Ghosts Rumored to Haunt the Japan Prime Minister's Official Residence

The World

Japan's Prime Minister Shinzo Abe watches honour guards pass by after a wreath laying ceremony at the Tomb of the Unknown Soldier near Moscow's Kremlin walls April 29, 2013. Abe hopes talks with Russian President Vladimir Putin on Monday will revive efforts to end a territorial dispute that has prevented the nations signing a treaty to end World War Two. REUTERS/Sergei Karpukhin (RUSSIA - Tags: POLITICS) - RTXZ36H


Imagine if President Obama refused to return to the White House after his reelection because he thought the place was haunted.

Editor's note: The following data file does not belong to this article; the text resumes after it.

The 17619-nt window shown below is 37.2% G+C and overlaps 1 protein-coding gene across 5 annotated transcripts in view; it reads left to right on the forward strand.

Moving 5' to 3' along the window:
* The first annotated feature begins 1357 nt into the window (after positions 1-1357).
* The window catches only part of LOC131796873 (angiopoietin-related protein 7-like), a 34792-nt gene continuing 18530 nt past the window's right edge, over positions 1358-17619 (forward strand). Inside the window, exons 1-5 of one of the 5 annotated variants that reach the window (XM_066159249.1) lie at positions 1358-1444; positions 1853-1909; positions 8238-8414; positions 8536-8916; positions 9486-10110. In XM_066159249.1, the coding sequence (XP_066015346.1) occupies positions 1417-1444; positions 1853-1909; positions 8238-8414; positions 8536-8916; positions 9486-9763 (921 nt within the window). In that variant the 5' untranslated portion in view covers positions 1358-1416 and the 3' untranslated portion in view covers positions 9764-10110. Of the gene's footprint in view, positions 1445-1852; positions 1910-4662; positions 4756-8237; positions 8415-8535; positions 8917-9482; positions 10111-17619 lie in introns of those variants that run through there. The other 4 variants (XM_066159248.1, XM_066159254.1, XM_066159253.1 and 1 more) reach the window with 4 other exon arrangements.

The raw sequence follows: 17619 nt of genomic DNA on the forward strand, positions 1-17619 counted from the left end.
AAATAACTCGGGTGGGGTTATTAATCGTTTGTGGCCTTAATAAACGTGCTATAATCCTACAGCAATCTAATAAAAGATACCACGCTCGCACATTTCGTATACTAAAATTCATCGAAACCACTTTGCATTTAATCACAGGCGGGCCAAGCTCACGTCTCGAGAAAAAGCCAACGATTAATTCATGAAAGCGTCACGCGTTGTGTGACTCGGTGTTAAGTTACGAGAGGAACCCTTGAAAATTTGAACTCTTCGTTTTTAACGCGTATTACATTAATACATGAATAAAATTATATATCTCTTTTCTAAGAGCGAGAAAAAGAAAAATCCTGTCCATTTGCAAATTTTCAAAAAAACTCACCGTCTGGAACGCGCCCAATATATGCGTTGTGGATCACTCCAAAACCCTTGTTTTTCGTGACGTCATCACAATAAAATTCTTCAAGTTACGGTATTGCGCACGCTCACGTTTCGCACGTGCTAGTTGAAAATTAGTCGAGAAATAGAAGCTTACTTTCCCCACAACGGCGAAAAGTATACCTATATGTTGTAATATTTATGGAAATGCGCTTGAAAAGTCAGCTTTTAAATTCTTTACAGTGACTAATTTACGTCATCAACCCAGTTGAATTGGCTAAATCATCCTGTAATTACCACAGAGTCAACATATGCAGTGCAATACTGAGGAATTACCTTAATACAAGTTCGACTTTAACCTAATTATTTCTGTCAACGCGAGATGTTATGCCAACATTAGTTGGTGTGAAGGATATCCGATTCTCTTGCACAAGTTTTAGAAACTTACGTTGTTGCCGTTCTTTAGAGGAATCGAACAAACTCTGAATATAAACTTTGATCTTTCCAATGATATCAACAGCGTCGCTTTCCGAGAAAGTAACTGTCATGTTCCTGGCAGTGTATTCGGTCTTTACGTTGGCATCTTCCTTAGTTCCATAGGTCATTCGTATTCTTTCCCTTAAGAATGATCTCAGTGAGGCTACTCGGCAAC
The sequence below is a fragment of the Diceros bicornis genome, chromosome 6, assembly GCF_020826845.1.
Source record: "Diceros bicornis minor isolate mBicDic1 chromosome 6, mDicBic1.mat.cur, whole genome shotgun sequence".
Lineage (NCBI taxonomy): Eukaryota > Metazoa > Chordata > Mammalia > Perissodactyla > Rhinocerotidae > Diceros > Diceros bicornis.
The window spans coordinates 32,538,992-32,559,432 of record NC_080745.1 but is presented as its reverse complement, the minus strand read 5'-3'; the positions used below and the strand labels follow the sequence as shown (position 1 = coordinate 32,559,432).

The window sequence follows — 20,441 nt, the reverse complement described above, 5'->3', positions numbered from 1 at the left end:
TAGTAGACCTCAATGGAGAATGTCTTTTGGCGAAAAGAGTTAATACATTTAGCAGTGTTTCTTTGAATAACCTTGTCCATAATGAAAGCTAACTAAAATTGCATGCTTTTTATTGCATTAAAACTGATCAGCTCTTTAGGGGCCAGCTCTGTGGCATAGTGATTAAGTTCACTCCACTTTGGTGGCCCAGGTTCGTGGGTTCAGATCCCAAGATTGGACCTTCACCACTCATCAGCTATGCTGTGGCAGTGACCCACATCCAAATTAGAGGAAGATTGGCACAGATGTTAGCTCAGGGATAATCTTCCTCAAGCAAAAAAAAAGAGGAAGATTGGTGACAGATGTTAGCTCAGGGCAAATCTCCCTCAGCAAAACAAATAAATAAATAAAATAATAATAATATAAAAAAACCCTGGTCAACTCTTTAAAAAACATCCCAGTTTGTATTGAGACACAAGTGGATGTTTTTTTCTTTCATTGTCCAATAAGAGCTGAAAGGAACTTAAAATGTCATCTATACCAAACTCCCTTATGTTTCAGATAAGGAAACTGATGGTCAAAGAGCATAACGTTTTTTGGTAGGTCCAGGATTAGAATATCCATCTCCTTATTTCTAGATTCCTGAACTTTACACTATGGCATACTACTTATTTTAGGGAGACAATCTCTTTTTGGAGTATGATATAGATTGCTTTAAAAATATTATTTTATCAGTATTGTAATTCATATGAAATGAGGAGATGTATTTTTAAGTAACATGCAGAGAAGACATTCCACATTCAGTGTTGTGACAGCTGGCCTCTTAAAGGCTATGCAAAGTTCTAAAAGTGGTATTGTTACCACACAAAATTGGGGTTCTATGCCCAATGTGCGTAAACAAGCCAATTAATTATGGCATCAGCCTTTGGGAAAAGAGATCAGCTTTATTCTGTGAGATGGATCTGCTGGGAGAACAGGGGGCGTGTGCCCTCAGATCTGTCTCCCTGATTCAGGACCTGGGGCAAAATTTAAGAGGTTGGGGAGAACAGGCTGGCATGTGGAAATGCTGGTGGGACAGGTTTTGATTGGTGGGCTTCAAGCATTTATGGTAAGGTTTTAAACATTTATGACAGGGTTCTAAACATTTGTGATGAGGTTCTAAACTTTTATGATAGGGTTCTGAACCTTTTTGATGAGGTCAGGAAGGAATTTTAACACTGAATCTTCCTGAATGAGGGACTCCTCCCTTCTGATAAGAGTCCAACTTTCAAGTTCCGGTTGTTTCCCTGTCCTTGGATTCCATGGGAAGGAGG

Well that's the situation Japan finds itself in – sort of.

Five months ago, Shinzo Abe was elected Prime Minister but he has yet to move into Tokyo's White House, the Shusho Kantei.

Many believe Abe's reluctance is because of a belief that the official residence is haunted.

The brick building does have a pretty storied past.

Just three years after being built in 1929, Prime Minister Inukai was assassinated there.

It's also the site of two violent coups.

Even today you can still see bullet holes in the building.

Needless to say, the government is not owning up to the ghostly gossip but the supernatural is on the minds of many Japanese says writer Roland Kelts.

Kelts is the author of Japanamerica: How Japanese Pop Culture Has Invaded the US. He divides his time between New York and Tokyo.